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Mobile Scaffolds Job Site Fall Protection Safety

Mobile scaffolds can be a safer choice on the job because they allow workers to maintain their balance and work easily from the platform.

A mobile scaffold outside a building lowered and not currently in use.

Mobile scaffolds are a type of supported scaffold set on wheels or casters. They are designed to be easily moved and are commonly used for things like painting, plastering, drywall installation, or other jobs where workers must frequently change position. Scaffolds can often be a safer choice than ladders.

Narrow frame scaffolds, also known as Baker/Perry style scaffolds, have wheels and are often used as mobile scaffolds with the end frame measuring 3 feet or less in width.

Common hazards that workers must be aware of when using mobile scaffolds include falls from an elevated level, tip-overs, electric shocks, structural failures or collapse, and falling objects.

OSHA Standard 1926 Subpart L provides the construction industry guidelines for Scaffolds. OSHA General Industry Standard 1910.27(a) Scaffolds used in general industry must meet the requirements of the OSHA Construction Standard 1926, Subpart L (Scaffolds).

Conduct a pre-operation inspection to verify that the mobile scaffold is assembled correctly and that all of the scaffold components are functioning properly. Never use a mobile scaffold if it is incomplete, broken, or has missing or ill-fitting parts which need replacement. Before work begins, also assess the work area, the job site conditions, and review the work to be performed.

A worker sitting on the rail on a very high mobile scaffold in an unsafe manner.

Even though mobile scaffolds may be smaller than other types of scaffolding systems, falling object protection is still required. To protect employees from falling hand tools, debris, and other small objects, falling object protection is required on or around the scaffold. Heavier objects on the mobile scaffold must be moved away from the edge and secured to prevent falling. Workers on scaffolds must wear hard hats.

OSHA Standard 1926.451(h)(1) In addition to wearing hardhats each employee on a scaffold shall be provided with additional protection from falling hand tools, debris, and other small objects through the installation of toeboards, screens, or guardrail systems, or through the addition of debris nets, catch platforms, or canopy structures that contain or deflect the falling objects.

Keeping the mobile scaffold stable and secure is critically important to worker safety. Mobile scaffolds in use must be plumb, level, and squared. All brace connections must be secured. If the mobile scaffold must be leveled, use screw jacks or the equivalent. Lock scaffold wheels with positive wheel and/or wheel and swivel locks to prevent movement while in use.

OSHA Standard 1926.452(w)(1) Scaffolds shall be braced by cross, horizontal, or diagonal braces, or combination thereof, to prevent racking or collapse of the scaffold and to secure vertical members together laterally so as to automatically square and align the vertical members.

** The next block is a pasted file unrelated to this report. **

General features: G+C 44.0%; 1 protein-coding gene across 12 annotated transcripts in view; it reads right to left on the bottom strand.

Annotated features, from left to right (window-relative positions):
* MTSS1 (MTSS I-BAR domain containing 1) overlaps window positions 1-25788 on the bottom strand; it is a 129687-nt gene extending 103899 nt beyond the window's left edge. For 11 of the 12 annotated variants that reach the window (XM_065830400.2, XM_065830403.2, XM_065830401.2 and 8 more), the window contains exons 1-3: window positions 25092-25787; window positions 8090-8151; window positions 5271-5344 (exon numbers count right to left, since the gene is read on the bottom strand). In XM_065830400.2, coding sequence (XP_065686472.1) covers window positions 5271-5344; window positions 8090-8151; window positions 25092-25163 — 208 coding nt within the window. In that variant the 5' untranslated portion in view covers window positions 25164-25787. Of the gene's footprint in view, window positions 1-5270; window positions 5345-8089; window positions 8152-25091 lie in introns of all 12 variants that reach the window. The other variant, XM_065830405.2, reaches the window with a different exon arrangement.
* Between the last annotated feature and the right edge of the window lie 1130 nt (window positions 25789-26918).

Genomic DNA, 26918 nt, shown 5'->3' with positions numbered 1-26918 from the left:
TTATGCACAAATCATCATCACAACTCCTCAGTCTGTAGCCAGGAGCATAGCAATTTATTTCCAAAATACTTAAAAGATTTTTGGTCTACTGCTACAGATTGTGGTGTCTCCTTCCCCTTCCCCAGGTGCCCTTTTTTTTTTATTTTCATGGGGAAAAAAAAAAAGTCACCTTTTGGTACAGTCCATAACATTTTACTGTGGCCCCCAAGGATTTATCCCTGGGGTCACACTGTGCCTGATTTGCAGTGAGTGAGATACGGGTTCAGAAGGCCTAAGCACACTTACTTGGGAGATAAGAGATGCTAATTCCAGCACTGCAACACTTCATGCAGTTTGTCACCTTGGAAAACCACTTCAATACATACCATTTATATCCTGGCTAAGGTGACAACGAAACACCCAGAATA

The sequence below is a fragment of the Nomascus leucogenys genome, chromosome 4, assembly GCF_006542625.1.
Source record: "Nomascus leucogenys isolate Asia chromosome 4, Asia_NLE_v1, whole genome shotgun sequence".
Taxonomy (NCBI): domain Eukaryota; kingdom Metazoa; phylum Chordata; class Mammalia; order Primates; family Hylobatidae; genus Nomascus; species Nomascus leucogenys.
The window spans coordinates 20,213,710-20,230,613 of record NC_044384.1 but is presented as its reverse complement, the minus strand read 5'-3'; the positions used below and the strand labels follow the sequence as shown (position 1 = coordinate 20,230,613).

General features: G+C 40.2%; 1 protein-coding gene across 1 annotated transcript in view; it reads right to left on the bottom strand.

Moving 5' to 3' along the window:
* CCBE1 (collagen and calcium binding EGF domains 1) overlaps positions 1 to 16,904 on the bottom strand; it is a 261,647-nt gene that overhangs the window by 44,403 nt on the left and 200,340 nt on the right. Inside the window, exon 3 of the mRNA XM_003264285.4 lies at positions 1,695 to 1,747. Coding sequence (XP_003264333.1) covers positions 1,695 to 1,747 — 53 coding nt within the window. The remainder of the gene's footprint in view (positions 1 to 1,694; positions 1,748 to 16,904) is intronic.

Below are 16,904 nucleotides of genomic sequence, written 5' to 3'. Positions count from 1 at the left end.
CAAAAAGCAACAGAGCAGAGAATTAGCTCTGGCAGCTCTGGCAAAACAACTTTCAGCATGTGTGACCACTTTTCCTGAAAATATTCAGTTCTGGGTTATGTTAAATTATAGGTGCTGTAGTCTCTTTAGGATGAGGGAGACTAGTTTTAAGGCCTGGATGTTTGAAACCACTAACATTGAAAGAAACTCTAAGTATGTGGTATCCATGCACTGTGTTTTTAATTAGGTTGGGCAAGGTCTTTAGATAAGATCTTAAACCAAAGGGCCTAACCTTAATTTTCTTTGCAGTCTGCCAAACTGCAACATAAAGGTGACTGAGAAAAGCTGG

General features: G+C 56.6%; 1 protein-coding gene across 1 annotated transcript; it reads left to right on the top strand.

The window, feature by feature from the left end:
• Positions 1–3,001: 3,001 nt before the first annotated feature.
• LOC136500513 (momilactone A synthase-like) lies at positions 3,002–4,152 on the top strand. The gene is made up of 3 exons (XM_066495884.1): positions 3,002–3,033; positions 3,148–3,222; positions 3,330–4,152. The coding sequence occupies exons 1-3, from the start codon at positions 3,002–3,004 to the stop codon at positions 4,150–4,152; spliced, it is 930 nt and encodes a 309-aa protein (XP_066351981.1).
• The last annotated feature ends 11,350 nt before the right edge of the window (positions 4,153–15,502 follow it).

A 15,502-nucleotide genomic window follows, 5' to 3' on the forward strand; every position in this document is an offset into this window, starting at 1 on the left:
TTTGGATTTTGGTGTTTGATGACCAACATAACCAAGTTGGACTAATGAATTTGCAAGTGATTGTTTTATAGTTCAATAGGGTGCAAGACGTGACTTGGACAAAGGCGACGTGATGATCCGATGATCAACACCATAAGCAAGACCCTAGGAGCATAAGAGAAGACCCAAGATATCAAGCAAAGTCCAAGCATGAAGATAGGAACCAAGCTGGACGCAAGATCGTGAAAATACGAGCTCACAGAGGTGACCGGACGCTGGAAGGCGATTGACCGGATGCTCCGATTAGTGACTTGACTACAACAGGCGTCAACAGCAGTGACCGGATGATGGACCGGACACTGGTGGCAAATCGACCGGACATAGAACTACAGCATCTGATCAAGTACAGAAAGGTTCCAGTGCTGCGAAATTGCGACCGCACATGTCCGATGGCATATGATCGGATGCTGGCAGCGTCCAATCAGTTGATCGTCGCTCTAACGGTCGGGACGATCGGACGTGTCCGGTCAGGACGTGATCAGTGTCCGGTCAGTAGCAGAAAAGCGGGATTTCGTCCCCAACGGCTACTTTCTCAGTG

Platforms must not extend outward beyond the base supports of the mobile scaffold unless outrigger frames or equivalent devices are used to ensure stability. If outriggers are installed, deploy installed outriggers on both sides of the scaffold. All locking pins must be engaged before using the scaffold.

Always follow the manufacturer’s allowable load for the casters, scaffold components and platforms, along with recommended bracing to ensure a rigid and structurally sound scaffold.

A workers boot locking the wheels on a mobile scaffold.

Power systems used to propel mobile scaffolds must be specifically designed for that use. Do not use a forklift, a truck, other motor vehicles, or an add-on motor to propel a mobile scaffold (unless the scaffold in use is specifically designed for such propulsion systems).

If workers are manually moving the mobile scaffold the force applied should be as close to the base of the scaffold as possible, but definitely not more that 5 feet above the supporting surface.

OSHA Standard 1926.452(w)(5) Scaffolds shall be stabilized to prevent tipping during movement.

The best thing about a mobile scaffold is the versatility and ease of movement. Unlike ladders, mobile scaffolds can be moved while workers are standing on the platform, if the move is conducted safely.

Only move a mobile scaffold if the workers standing on the platform are aware and ready for the movement to happen. When moved, the scaffold must remain on level ground (or within 3 degrees of level) and the area must not have any pits, holes, or obstructions.

If a power system is being used to move the mobile scaffold, the propelling force should be applied directly to the wheels and should not produce a speed in excess of 1 foot per second.

During mobile scaffold movement, no worker can be on any part of the scaffold which extends beyond the wheels, casters, or other supports.

Workers on the mobile scaffold must not attempt to move the scaffold by pulling from one location to another while standing on the platform.

OSHA Standard 1926.452(w)(10) Before a scaffold is moved, each employee on the scaffold shall be made aware of the move.

Do not stand on the guardrail of the mobile scaffold or stand on any other items placed on the scaffold (like stepladders, buckets, boxes, etc.) to gain additional height.

As much as possible, keep the mobile scaffold platform free from tripping hazards like hand tools, equipment, and extra materials.

Use guardrails which include top rails, midrails, and toe boards, or fall protection at working mobile scaffold platform heights of 10 feet or higher.

Stay at least 10 feet away from energized power lines when using mobile scaffolds.

Two mobile scaffolds set against a blue wall.

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